On Sunday my first friend, Tim Quimby, the boy across the street with whom I walked to school every day for years, often holding hands when were kindergartners, lost his beloved partner, Jerry, to cirrhosis, as he was holding his hand.
Nine years ago tonight, I was holding Steve’s hand as he took his last breath, also a victim of cirrhosis. It was seven years after our divorce.
Both Steve and Jerry died clean and sober, but the years of alcohol abuse had taken too much of a toll to change the trajectory, even though for Jerry, thanks to the Selkirk Foundation, there was a chance at a new liver because they believe that having a disease is not a moral failure.
Alcoholism is an awful disease, but make no mistake, it is a disease. No one chooses to be that miserable and to destroy their mind, body and spirit. And when someone has it, they need treatment and support to chose life.
I am grateful for all of my friends in recovery who are living life one day at a time. I see you and I am so proud of you. For anyone who is struggling, know that there is help. Go to Alcoholics Anonymous. Find a sponsor.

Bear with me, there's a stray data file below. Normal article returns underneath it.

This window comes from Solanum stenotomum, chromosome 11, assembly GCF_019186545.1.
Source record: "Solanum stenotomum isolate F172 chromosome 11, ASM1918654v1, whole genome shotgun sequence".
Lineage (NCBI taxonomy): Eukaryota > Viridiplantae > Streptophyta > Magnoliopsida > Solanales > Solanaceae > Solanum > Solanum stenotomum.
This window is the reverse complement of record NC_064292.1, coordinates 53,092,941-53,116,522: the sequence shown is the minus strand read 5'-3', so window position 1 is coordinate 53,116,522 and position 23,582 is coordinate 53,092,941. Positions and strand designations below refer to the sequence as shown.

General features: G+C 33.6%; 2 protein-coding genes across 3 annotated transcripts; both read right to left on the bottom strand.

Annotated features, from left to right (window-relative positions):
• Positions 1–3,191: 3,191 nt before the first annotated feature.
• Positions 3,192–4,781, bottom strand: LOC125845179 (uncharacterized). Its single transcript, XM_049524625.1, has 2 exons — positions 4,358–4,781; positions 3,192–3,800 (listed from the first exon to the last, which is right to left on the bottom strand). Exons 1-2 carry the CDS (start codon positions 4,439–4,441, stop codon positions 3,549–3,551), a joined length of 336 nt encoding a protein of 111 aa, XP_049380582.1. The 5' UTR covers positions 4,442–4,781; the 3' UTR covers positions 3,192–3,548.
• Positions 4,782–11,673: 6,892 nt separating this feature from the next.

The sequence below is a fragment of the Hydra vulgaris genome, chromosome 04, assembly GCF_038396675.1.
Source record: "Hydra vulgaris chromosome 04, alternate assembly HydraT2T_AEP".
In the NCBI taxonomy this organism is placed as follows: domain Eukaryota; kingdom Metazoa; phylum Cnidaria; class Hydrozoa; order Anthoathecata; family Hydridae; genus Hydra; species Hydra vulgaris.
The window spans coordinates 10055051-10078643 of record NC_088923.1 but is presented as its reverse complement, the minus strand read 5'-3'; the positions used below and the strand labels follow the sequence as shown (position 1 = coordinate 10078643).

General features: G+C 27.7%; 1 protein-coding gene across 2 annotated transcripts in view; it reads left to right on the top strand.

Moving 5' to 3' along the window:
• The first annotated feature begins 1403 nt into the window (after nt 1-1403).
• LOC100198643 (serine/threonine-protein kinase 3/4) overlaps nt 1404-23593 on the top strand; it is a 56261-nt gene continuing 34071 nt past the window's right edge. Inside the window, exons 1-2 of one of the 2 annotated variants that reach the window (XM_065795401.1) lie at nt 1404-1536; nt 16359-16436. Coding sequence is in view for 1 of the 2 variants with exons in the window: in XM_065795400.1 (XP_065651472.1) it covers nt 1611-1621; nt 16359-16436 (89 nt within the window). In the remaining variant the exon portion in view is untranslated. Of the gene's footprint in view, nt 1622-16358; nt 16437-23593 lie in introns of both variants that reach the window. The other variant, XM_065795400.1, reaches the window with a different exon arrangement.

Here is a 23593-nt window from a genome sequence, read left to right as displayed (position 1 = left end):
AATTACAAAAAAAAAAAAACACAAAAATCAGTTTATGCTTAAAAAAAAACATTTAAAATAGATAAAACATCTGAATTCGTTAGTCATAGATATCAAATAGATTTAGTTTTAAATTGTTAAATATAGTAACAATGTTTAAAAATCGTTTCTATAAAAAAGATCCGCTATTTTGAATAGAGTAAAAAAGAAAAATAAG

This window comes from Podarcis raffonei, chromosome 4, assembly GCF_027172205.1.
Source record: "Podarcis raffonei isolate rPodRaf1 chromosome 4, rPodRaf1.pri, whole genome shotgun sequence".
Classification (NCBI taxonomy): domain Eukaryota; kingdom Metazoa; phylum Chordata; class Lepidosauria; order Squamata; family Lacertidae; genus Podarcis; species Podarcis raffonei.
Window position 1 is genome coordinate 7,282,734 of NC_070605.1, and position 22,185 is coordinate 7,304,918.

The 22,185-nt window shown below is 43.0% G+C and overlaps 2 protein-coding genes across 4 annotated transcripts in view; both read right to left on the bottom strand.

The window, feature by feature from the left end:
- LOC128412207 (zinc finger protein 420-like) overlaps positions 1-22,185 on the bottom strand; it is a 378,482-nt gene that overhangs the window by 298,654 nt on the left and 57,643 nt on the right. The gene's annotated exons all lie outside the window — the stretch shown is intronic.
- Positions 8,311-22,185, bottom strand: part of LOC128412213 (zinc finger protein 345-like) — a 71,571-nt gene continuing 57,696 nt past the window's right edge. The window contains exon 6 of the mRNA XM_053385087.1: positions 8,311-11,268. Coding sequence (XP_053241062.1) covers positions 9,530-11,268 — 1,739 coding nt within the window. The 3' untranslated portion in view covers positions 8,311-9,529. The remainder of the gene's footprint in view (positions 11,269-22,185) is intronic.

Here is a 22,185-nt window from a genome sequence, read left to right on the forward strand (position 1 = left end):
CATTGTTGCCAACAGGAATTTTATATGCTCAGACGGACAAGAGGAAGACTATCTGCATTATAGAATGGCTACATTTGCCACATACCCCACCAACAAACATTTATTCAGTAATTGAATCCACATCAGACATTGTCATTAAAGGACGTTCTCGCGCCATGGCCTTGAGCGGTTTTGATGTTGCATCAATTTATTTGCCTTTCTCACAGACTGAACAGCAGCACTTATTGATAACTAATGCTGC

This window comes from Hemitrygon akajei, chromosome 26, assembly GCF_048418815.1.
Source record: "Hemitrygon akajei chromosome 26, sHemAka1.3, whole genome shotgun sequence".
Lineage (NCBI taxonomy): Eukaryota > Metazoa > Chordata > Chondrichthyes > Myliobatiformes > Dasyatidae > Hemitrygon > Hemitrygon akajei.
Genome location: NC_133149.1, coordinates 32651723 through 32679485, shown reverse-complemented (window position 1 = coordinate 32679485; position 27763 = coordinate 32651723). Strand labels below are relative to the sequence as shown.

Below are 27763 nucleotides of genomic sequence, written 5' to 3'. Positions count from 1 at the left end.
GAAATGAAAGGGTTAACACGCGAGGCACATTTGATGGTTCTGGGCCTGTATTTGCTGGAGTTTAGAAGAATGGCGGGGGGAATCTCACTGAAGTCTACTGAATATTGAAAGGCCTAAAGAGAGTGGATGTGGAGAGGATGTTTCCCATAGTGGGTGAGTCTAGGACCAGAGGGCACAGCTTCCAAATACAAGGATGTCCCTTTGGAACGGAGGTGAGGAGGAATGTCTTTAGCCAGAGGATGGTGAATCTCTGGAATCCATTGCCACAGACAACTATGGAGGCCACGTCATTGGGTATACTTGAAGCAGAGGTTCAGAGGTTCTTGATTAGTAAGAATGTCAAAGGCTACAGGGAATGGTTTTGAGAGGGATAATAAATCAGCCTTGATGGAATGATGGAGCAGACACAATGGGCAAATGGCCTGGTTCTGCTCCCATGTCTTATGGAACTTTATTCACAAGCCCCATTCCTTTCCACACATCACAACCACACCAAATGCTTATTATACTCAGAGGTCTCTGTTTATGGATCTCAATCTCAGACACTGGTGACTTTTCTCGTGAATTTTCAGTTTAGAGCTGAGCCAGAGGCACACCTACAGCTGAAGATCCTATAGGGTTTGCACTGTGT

And if someone you love has this disease, check out Al-Anon. It helped keep me sane and allowed me to never struggle to see Steve in our children, to see all that was good as I cast away the chaff. Going to Al-Anon was why I never quit loving him but was also able to choose life for myself. The best advice I ever got at Al-Anon was, “As long as you are taking care of yourself, you are winning.” If you’ve ever loved someone with an addiction, you know what that means.
I find it hard to believe that those two little kids who played together every day for years both lost the true loves of their lives to the same disease, almost exactly nine years apart. Tonight, as I remember and mourn Steve, and pray for Tim, I am grateful for a God who came to heal all of our afflictions and who set Jerry and Steve free from the bondage of the disease that took their lives.